JUST COMPENSATION

Marvin D. Horne, et al., v. Department of Agriculture

In 2002, California raisin farmers Marvin and Lena Horne (“Horne”) substantially reorganized their raisin business in order to handle the raisins that they produced to try to avoid the requirement under the Agricultural Marketing Agreement Act of 1937 (“AMAA”) to turn over a percentage of handled raisins to the government. After Horne’s failure to comply, the USDA brought an action against Horne according to the required AMAA procedure. Although the Ninth Circuit Court of Appeals initially ruled against Horne on his takings claim, the Ninth Circuit amended its opinion and determined that Horne’s takings claim was “unripe” because Horne had to raise his takings claim in the Court of Federal Claims pursuant to the Tucker Act. Horne and the USDA disagree over whether Horne’s takings claim is ripe for adjudication; the USDA believes that the claim is unripe until Horne pursues it in the Court of Federal Claims. Specifically, the USDA believes that the AMAA does not displace the Tucker Act’s otherwise-mandatory procedures, while Horne asserts that the AMAA’s comprehensive statutory scheme displaces the Tucker Act for all related claims. Horne states that such a requirement mandates costly, duplicative litigation, while the USDA counters that such a result is the desired outcome of the statutory scheme.

Questions as Framed for the Court by the Parties: 

1. Whether the Ninth Circuit erred in holding, contrary to the decisions of five other Circuit Courts of Appeals, that a party may not raise the Takings Clause as a defense to a "direct transfer of funds mandated by the Government," Eastern Enterprises v. Apfel, 524 U.S. 498, 521 (1998) (plurality), but instead must pay the money and then bring a separate, later claim requesting reimbursement of the money under the Tucker Act in the Court of Federal Claims. 

2. Whether the Ninth Circuit erred in holding, contrary to a decision of the Federal Circuit, that it lacked jurisdiction over petitioners' takings defense, even though petitioners, as "handlers" of raisins under the Raisin Marketing Order, are statutorily required under 7 U.S.C. § 608c(15) to exhaust all claims and defenses in administrative proceedings before the United States Department of Agriculture, with exclusive jurisdiction for review in federal district court.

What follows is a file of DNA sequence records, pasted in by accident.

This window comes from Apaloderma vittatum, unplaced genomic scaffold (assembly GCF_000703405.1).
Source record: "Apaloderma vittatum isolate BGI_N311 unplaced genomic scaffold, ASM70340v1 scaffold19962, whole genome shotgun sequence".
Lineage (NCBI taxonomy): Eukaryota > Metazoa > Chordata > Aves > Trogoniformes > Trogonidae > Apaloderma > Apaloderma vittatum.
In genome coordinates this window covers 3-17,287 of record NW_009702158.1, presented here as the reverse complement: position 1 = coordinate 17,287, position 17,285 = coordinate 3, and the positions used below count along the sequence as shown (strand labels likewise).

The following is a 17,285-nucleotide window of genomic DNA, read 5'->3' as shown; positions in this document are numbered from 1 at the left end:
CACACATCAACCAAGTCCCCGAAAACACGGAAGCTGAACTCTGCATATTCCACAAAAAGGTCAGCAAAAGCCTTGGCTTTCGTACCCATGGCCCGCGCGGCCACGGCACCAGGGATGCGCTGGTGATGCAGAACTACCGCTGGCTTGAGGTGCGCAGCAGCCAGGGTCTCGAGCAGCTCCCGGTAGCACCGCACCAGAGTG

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Issue

May raisin farmers raise the Takings Clause as a defense to a USDA order requiring them to pay a monetary equivalent to a portion of their crop, or must they litigate non-takings defenses in the government enforcement action, pay the disputed amount to the government if liable, and then file suit in the Court of Federal Claims to recover their money?

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Arkansas Game and Fish Commission v. United States (11-597)

Petitioner, the Arkansas Game and Fish Commission (the “Commission”) sued Respondent, the United States, for a violation of the Takings Clause of the Fifth Amendment, which compels the government to compensate parties when the government physically seizes property. Specifically, the Commission argues that the United States Army Corps of Engineers (the “Corps”) permanently destroyed trees in a bottomland hardwood forest in Arkansas by intermittently flooding the forest for six years. The United States asserts that the actions of the Corps did not constitute a taking because the Corps did not oust the Commission of possession of the forest, and only a continuous invasion qualifies as a physical taking. The Supreme Court’s decision in this case will determine whether a temporary invasion is a taking which will affect the meaning of the Takings Clause as it is used in future disputes concerning the destruction of property. 

Questions as Framed for the Court by the Parties: 

Petitioner Arkansas Game & Fish Commission, a constitutional entity of the State of Arkansas, sought just compensation from the United States under the Takings Clause of the Fifth Amendment for physically taking its bottomland hardwood timber through six consecutive years of protested flooding during the sensitive growing season. The Court of Federal Claims awarded $5.7 million, finding that the Army Corps of Engineers' actions foreseeably destroyed and degraded more than 18 million board feet of timber, left habitat unable to regenerate, and preempted Petitioner's use and enjoyment.

The Federal Circuit, with its unique jurisdiction over takings claims, reversed the trial judgment on a single point of law. Contrary to this Court's precedent, a sharply divided 2-1 panel ruled that the United States did not inflict a taking because its actions were not permanent and the flooding eventually stopped. The Federal Circuit denied rehearing en banc in a fractured 7-4 vote.

The question presented is: Whether government actions that impose recurring flood invasions must continue permanently to take property within the meaning of the Takings Clause.

Issue

Under the Fifth Amendment, does temporary, government-induced flooding require compensation to the owner of the flooded property?

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